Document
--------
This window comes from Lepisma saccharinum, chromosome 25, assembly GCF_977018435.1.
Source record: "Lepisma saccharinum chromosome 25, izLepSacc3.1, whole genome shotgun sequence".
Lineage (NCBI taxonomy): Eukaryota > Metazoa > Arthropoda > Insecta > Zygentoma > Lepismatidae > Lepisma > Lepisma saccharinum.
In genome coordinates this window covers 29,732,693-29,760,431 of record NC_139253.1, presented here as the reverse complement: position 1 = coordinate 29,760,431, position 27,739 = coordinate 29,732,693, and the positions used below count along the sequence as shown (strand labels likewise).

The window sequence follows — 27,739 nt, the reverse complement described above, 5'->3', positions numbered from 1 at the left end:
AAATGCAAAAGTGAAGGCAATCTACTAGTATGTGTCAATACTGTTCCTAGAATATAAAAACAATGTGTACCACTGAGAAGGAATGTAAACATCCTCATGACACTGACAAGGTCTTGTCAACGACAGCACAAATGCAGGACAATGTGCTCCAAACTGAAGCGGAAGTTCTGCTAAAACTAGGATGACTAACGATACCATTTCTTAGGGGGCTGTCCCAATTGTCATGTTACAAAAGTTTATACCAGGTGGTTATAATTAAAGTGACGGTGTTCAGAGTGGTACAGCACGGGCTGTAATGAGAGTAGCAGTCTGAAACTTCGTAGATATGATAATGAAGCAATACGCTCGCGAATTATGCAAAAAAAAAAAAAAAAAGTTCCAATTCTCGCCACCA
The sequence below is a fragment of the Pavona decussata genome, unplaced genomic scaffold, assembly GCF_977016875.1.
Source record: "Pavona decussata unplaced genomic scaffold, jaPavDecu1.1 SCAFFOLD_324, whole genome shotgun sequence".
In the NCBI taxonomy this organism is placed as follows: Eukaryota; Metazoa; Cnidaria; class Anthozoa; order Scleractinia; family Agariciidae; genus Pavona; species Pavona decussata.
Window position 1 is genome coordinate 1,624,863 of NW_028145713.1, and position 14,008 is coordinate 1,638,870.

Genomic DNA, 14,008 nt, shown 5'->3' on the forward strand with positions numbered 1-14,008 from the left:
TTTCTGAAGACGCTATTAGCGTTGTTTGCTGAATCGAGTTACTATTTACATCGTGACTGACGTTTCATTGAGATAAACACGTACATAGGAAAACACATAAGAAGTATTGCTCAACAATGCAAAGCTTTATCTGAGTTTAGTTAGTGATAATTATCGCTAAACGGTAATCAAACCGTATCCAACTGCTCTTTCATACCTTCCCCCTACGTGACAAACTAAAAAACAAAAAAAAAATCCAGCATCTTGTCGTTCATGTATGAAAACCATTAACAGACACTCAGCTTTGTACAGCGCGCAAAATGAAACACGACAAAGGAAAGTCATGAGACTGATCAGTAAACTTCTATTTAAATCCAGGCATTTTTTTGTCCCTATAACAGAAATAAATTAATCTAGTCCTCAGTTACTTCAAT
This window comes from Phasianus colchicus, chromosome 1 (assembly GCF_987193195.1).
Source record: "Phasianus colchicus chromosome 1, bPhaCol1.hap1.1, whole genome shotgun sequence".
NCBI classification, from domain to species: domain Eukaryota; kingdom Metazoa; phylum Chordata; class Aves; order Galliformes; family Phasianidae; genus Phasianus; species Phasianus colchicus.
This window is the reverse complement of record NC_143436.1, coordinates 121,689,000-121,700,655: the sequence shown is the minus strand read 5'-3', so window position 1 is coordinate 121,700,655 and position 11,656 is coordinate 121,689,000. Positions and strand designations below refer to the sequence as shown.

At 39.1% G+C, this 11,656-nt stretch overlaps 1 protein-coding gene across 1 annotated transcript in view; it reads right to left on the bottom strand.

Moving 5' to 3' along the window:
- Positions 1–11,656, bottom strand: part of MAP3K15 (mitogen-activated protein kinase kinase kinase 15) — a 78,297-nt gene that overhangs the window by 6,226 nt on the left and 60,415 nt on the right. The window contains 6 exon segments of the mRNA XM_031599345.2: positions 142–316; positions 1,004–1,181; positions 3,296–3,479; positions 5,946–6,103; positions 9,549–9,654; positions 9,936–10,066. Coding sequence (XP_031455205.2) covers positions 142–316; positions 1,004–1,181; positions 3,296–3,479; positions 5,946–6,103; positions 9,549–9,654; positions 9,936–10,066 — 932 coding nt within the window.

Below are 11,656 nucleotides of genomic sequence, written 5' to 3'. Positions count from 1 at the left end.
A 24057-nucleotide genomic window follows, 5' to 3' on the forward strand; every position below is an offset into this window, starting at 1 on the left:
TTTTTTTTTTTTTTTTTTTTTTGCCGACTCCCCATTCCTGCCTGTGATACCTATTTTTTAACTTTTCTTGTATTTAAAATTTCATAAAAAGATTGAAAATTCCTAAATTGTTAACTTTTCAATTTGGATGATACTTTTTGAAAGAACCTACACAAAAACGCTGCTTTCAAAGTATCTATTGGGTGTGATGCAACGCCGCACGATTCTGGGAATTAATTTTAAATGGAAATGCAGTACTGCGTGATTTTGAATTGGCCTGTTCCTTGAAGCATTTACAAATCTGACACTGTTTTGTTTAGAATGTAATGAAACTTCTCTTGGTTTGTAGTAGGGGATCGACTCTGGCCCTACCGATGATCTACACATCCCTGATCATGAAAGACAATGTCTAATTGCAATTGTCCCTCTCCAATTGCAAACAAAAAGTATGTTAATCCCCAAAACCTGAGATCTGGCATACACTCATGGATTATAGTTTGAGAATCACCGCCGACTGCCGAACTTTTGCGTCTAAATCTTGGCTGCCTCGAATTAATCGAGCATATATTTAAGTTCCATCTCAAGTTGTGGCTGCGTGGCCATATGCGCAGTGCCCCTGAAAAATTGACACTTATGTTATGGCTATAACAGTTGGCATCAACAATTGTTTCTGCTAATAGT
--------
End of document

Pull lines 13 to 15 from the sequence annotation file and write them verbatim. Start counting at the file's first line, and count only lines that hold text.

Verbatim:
This window comes from Phasianus colchicus, chromosome 1 (assembly GCF_987193195.1).
Source record: "Phasianus colchicus chromosome 1, bPhaCol1.hap1.1, whole genome shotgun sequence".
NCBI classification, from domain to species: domain Eukaryota; kingdom Metazoa; phylum Chordata; class Aves; order Galliformes; family Phasianidae; genus Phasianus; species Phasianus colchicus.